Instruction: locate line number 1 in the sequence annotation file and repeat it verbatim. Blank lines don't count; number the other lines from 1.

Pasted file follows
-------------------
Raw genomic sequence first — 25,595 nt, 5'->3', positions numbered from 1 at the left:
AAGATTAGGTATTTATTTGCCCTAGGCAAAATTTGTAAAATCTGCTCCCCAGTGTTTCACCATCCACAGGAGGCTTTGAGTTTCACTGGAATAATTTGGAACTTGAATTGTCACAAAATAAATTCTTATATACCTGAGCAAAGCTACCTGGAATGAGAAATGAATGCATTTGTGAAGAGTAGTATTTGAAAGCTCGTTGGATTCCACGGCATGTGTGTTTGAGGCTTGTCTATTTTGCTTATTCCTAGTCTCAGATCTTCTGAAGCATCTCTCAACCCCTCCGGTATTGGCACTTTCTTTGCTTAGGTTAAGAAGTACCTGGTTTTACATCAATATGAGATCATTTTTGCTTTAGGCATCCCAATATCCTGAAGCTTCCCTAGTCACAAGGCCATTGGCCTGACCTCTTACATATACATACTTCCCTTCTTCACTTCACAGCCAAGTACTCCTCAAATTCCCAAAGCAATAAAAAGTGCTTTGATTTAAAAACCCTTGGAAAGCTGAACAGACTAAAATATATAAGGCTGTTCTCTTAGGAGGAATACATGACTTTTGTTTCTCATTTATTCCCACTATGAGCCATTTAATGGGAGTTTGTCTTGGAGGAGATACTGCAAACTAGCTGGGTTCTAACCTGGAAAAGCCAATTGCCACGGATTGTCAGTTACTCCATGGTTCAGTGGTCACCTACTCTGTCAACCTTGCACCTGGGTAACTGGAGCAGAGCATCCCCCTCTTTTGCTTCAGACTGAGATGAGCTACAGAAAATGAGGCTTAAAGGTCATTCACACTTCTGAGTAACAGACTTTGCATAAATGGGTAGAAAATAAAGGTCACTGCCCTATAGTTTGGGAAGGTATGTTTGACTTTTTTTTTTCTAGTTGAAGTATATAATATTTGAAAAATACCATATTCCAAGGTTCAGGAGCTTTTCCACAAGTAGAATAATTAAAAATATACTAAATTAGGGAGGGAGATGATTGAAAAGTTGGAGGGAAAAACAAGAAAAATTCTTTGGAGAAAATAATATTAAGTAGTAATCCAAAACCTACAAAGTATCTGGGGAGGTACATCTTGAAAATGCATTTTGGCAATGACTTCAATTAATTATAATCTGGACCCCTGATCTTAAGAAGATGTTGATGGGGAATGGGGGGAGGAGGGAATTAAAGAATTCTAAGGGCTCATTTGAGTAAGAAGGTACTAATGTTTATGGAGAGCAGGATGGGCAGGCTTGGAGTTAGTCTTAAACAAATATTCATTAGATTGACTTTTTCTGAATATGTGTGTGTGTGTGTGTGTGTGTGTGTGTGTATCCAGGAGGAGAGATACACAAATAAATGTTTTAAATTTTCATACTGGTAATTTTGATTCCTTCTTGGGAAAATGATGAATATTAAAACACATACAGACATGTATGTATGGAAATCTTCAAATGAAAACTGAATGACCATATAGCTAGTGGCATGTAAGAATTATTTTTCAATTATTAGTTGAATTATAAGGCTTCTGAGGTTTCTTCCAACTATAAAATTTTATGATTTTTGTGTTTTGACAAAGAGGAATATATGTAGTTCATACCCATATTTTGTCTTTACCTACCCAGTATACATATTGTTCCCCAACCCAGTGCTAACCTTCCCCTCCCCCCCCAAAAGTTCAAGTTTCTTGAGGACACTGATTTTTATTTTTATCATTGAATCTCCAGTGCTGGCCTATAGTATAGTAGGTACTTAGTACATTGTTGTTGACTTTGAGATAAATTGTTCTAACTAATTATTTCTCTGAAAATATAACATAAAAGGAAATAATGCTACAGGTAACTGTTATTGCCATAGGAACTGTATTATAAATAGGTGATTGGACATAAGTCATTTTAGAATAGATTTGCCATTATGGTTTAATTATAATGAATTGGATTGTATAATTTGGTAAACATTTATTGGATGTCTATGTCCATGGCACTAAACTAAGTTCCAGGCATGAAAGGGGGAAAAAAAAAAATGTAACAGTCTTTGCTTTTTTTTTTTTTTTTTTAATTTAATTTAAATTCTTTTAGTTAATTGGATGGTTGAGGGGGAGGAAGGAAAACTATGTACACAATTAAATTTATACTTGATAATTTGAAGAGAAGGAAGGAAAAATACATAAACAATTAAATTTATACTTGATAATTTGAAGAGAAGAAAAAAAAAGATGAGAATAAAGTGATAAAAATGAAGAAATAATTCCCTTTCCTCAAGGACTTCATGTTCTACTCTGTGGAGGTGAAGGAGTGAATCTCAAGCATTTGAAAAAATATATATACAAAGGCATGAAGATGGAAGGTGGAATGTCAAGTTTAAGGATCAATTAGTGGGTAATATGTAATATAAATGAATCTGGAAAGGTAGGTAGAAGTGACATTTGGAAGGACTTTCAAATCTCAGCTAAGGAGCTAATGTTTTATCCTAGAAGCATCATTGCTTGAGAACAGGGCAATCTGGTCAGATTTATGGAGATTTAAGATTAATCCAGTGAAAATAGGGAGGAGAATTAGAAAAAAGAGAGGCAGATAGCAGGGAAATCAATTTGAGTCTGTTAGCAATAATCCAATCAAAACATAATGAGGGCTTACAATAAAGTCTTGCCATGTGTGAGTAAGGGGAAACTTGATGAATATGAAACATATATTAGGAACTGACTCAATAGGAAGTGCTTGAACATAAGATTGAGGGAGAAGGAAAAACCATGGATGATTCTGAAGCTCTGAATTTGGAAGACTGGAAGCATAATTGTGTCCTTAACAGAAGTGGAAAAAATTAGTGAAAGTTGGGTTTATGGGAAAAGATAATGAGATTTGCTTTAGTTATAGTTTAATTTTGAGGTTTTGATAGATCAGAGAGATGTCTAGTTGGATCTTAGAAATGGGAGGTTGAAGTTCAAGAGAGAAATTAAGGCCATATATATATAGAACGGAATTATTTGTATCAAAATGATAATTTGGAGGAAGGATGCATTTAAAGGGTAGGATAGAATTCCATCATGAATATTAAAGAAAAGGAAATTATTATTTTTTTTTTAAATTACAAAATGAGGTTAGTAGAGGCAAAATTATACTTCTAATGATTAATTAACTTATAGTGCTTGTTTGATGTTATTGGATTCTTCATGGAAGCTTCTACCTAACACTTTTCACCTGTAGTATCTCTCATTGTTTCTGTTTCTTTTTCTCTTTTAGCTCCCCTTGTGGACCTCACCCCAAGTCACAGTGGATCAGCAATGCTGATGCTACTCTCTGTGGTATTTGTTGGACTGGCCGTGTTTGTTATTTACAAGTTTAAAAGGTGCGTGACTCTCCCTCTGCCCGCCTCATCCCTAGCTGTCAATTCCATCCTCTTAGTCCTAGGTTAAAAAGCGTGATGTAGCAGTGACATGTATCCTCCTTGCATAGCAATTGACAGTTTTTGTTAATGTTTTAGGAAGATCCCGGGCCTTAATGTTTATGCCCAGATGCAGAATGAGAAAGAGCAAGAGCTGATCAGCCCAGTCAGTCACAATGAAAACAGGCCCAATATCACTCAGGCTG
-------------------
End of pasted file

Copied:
Raw genomic sequence first — 25,595 nt, 5'->3', positions numbered from 1 at the left: